Sergio Napolitano, Director for legal and External Affairs, Medicines for Europe (a medicines group for generics working between the EU and UK) spoke candidly about the current expected legal position following discussions with both EU and UK representative bodies. Following those discussions, Sergio was clear, that in his opinion the UK would become a third country. In a best-case scenario, this could include a Mutual Recognition Agreement (MRA). Sergio mentioned that much of the detail is still to be worked out on a technical level but a long transition period is likely inevitable.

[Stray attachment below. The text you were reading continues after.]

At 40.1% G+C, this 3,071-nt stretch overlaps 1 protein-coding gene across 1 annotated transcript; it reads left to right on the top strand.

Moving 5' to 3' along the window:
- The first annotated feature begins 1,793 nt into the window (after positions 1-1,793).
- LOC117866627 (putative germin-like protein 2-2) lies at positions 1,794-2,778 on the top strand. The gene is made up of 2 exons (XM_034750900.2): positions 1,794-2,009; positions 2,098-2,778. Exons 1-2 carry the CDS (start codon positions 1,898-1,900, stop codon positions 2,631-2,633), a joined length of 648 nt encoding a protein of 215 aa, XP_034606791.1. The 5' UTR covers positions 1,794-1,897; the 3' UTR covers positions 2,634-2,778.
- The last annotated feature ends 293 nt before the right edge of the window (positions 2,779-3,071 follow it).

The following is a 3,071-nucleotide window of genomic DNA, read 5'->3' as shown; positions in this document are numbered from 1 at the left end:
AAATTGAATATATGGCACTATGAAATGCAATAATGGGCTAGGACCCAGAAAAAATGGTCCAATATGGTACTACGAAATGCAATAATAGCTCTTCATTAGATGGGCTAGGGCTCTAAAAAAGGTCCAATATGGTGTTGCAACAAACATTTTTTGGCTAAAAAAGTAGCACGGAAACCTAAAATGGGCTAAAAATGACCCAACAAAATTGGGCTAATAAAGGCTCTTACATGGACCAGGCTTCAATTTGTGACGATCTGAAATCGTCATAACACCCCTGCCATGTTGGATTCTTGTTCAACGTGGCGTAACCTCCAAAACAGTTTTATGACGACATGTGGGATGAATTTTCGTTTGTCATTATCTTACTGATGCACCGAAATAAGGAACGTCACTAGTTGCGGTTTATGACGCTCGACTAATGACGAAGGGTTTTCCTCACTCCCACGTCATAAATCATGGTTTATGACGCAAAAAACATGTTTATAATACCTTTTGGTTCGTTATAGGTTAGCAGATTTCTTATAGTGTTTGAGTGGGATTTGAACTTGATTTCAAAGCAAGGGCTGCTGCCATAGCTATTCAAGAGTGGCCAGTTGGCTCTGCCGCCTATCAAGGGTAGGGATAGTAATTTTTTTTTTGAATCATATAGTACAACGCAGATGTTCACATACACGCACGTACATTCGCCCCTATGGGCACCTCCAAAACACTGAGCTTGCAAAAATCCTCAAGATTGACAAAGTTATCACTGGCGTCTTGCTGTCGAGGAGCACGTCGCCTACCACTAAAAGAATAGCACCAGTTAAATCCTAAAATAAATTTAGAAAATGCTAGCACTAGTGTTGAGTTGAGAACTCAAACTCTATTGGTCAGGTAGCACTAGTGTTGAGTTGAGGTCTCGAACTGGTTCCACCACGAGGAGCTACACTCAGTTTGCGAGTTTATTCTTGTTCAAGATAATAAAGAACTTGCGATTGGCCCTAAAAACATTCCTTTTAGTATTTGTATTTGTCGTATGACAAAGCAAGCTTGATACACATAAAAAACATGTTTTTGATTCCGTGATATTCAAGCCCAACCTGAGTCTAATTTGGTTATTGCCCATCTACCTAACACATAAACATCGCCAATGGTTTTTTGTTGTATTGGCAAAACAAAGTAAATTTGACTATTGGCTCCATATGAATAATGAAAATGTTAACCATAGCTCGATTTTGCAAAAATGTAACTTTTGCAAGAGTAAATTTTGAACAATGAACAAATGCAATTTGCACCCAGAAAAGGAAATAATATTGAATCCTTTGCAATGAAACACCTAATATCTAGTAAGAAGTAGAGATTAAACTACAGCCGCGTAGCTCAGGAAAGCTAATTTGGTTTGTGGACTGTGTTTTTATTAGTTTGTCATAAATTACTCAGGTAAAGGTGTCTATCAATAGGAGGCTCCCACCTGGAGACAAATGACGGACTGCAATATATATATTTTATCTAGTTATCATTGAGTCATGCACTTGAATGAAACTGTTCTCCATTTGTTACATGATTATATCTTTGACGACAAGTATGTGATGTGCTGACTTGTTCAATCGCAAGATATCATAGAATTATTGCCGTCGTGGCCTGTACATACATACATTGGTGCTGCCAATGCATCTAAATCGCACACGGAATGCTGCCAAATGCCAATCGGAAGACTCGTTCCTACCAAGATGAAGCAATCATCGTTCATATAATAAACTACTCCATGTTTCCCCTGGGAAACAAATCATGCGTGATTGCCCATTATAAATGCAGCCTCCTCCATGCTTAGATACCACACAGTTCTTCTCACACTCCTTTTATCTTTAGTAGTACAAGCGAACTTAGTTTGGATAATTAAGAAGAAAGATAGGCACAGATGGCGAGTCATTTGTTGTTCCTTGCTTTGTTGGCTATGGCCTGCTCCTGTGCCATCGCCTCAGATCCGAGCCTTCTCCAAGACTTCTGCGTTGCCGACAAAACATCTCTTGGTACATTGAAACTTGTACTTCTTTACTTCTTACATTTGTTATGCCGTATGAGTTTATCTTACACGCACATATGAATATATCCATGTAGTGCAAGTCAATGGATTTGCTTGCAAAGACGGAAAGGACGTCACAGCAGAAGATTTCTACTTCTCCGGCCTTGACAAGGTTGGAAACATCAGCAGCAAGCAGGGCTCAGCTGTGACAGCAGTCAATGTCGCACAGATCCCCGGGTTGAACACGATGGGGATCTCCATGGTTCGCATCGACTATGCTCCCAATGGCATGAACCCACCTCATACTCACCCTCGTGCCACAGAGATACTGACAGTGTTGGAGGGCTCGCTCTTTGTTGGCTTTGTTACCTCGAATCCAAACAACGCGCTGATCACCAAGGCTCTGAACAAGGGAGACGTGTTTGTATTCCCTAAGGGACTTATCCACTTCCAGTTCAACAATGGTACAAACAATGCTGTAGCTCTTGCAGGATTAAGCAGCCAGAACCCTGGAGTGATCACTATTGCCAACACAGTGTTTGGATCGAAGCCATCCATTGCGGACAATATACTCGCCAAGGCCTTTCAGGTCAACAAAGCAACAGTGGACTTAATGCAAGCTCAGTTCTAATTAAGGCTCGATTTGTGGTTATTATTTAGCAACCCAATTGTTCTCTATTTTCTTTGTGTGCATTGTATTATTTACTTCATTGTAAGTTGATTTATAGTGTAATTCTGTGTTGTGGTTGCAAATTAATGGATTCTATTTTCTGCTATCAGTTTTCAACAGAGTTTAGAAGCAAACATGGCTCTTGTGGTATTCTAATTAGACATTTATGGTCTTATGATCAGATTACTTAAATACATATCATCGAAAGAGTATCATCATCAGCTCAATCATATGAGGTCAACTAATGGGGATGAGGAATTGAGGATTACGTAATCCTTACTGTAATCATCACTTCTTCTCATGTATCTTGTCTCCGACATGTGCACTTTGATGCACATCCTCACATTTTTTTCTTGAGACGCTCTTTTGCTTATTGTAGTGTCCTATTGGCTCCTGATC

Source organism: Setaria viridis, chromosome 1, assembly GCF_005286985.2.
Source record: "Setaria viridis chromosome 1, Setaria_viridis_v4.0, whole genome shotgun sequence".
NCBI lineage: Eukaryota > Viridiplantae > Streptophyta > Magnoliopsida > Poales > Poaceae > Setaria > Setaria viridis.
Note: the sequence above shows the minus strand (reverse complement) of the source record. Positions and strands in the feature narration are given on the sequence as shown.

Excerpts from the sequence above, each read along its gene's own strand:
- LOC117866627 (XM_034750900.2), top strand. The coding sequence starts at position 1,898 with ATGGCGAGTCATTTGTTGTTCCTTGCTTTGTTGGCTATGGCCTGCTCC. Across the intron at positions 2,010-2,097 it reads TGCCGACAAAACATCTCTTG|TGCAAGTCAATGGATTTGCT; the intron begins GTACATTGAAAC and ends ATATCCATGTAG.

Loretto Callaghan speaking on behalf of the Irish Pharmaceutical Healthcare Associations (IPHA) Regulatory Affairs Advisory forum spoke about the challenges faced by industry and welcomed the openness of the HPRA to discuss industry needs. Planning was stated as critical due to the potentially long lead times faced by industry in transferring licenses, supply chain impacts and staff EU location requirements for key roles such as QPPV and QP in pharmacovigilance and compliance respectively. Loretto also called for a critical list of products to be drawn up by industry and ratified by HPRA to enable continuity of supply for patients for the most important medicines. Continuity of access to medicines was a major theme running across speakers and industry throughout the day.